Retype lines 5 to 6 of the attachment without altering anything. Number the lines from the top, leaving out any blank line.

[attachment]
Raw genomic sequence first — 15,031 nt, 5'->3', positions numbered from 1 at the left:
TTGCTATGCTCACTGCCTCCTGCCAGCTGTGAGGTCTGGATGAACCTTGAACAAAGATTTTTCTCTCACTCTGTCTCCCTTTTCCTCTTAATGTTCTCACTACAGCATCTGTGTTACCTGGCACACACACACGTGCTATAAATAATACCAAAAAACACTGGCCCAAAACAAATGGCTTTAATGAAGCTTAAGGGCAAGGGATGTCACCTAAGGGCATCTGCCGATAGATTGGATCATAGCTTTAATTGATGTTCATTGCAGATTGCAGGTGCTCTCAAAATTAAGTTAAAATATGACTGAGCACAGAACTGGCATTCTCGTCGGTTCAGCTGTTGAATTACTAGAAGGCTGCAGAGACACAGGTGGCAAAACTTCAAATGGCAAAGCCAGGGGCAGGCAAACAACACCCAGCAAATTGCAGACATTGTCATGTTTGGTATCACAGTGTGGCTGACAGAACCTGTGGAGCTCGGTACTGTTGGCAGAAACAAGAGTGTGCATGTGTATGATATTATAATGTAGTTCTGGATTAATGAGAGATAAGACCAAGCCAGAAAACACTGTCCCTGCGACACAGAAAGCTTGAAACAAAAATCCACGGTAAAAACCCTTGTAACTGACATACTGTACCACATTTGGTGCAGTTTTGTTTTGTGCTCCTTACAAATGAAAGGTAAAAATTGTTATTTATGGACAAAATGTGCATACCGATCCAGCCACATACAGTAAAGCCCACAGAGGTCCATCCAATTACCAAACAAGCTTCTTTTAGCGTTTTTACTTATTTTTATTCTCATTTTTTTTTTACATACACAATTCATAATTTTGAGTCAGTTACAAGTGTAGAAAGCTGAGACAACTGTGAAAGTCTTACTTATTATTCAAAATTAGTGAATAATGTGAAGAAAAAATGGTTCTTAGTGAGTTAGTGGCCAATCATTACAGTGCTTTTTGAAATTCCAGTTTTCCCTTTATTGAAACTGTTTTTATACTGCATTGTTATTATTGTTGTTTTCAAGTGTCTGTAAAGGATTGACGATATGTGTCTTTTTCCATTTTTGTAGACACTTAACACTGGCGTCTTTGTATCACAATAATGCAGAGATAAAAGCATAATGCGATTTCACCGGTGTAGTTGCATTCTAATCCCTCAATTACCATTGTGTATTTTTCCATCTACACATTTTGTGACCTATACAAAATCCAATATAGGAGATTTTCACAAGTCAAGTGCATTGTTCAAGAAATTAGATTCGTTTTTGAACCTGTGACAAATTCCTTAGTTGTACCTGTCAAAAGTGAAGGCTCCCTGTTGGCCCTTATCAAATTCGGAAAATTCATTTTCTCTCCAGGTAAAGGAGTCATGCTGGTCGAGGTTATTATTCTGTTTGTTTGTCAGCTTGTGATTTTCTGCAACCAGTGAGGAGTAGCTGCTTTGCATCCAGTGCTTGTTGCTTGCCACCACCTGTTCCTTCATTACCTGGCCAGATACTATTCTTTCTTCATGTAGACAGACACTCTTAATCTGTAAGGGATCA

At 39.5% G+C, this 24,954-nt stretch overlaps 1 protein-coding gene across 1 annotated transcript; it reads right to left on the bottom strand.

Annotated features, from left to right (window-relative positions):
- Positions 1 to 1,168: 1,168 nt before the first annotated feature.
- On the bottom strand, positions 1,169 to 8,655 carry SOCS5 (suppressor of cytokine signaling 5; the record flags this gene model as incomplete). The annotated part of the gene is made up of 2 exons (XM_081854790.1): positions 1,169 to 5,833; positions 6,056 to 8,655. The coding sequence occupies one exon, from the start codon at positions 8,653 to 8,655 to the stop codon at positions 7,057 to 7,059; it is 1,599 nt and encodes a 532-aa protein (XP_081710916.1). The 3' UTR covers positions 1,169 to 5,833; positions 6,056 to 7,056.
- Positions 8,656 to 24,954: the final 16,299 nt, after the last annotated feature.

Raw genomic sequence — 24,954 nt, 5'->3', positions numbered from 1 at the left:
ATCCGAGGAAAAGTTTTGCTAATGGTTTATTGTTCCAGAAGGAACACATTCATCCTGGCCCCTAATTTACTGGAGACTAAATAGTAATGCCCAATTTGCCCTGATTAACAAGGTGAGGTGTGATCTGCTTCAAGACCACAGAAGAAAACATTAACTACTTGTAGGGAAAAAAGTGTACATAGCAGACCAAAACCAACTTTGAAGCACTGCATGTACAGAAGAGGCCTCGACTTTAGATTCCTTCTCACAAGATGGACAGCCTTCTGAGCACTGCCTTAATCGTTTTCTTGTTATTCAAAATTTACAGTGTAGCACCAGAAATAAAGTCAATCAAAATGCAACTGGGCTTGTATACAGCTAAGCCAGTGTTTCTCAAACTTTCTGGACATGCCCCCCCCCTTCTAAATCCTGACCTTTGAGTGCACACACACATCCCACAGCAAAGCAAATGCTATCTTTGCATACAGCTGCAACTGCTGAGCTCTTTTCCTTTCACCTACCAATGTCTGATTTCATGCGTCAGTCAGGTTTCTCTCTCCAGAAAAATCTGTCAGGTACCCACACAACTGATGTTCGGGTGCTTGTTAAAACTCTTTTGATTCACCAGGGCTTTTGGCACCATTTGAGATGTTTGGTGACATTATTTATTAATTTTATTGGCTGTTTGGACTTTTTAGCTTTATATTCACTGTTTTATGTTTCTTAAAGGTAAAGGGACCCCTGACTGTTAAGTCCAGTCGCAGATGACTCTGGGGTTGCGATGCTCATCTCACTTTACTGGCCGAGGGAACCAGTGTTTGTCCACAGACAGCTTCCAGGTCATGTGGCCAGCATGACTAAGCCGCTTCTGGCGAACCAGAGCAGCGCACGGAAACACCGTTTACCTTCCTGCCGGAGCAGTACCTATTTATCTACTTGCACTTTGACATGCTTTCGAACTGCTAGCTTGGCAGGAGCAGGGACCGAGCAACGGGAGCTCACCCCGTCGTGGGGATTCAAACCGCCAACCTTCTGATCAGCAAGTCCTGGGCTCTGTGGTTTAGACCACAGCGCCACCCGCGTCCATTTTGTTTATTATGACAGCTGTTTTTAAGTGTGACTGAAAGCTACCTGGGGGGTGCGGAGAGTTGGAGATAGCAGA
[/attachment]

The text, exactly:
- Positions 1 to 1,168: 1,168 nt before the first annotated feature.
- On the bottom strand, positions 1,169 to 8,655 carry SOCS5 (suppressor of cytokine signaling 5; the record flags this gene model as incomplete). The annotated part of the gene is made up of 2 exons (XM_081854790.1): positions 1,169 to 5,833; positions 6,056 to 8,655. The coding sequence occupies one exon, from the start codon at positions 8,653 to 8,655 to the stop codon at positions 7,057 to 7,059; it is 1,599 nt and encodes a 532-aa protein (XP_081710916.1). The 3' UTR covers positions 1,169 to 5,833; positions 6,056 to 7,056.